Thousands of these carts are rolling down the streets in Tampa Bay communities and across the world as Jehovah’s Witnesses recommence their global public preaching work.
TAMPA BAY — If you happened to be in the Tampa Bay area for the last few weeks, you may have noticed that a pre-pandemic fixture is back on the sidewalks: smiling faces standing next to colorful carts featuring a positive message and free Bible-based literature.
Thousands of these carts are rolling down the streets in Tampa Bay communities and across the world as Jehovah’s Witnesses recommence their global public preaching work some 24 months after putting it on pause due to the pandemic.
“We are so excited to be able to do our public ministry again,” said Ivan Fernandez, Florida spokesperson for Jehovah’s Witnesses. “During the pandemic, we continued to reach out to people through letters and phone calls, but because we love people, we are eager to be able to talk to people in person and share the Bible’s bright hope for the future.”
While the organization is not yet back to knocking on doors, local congregations have also resumed free in-person Bible studies along with personal visits to those who have invited them back to their homes.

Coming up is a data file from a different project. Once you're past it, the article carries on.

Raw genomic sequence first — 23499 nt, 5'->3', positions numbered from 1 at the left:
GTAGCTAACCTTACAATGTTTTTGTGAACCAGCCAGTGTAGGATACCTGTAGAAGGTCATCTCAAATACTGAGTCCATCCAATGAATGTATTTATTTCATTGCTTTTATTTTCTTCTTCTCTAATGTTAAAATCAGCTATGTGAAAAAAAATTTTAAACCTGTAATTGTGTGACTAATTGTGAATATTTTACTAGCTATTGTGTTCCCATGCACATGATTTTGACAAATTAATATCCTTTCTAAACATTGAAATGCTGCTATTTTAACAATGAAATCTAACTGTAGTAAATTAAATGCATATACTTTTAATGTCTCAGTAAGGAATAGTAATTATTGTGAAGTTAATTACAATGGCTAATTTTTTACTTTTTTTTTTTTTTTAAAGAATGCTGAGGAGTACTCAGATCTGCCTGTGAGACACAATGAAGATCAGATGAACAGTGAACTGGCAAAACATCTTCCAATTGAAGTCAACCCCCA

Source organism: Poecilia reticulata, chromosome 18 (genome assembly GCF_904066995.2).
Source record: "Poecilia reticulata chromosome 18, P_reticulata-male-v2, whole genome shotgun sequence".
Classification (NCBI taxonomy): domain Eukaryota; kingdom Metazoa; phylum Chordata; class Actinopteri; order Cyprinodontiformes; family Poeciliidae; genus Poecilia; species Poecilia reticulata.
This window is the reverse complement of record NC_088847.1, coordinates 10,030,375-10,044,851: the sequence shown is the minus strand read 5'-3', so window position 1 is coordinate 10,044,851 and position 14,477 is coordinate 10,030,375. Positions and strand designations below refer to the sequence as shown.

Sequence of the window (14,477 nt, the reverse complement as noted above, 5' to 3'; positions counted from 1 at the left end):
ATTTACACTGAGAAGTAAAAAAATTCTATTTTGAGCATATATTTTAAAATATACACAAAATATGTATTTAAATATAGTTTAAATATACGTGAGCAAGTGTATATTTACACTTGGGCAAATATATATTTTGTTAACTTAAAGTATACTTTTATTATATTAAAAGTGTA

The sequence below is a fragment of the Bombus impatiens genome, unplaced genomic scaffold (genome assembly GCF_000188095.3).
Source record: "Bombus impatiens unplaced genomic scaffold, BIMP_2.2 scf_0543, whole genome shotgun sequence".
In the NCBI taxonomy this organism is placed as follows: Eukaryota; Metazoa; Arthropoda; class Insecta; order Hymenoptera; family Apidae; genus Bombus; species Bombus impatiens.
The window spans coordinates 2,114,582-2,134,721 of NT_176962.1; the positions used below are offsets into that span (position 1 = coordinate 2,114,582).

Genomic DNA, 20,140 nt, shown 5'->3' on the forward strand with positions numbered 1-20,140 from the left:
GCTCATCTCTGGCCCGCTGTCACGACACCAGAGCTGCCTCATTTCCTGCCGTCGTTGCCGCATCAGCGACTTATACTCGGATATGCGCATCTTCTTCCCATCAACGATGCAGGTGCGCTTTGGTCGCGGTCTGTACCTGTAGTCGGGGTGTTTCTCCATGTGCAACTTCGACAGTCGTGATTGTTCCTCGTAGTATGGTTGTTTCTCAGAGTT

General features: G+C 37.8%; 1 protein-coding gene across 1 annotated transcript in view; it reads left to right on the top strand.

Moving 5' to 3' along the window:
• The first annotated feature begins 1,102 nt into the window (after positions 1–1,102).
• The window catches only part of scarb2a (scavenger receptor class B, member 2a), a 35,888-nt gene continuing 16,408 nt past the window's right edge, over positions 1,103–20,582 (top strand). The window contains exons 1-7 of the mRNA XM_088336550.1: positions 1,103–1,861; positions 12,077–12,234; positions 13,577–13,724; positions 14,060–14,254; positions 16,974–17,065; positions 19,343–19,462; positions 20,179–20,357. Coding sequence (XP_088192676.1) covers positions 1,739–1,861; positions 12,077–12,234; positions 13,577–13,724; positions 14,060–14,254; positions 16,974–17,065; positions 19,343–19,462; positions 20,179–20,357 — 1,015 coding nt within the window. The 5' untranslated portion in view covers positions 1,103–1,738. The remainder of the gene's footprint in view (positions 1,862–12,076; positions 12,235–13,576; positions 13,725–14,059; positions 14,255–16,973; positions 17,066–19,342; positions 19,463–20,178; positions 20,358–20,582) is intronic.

“While we understand that the pandemic is not over, we are entering into a phase of learning to live with COVID,” said Robert Hendriks, U.S. spokesperson for Jehovah’s Witnesses. “We are sensitive to the risks that still face our communities and our volunteers, which is why we will not resume door-to-door ministry at this time.”
Mobile displays of Bible-based literature have been part of Jehovah’s Witnesses’ public ministry in the U.S. since 2011. While “cart witnessing” began in large metropolitan areas worldwide, the practice quickly spread to the tens of thousands of smaller communities, becoming a fixture in rail and bus stations, airports, harbors, and main streets.
To learn more about Jehovah’s Witnesses, their history, beliefs, and activities, visit their official website jw.org, featuring content in more than 1,000 languages.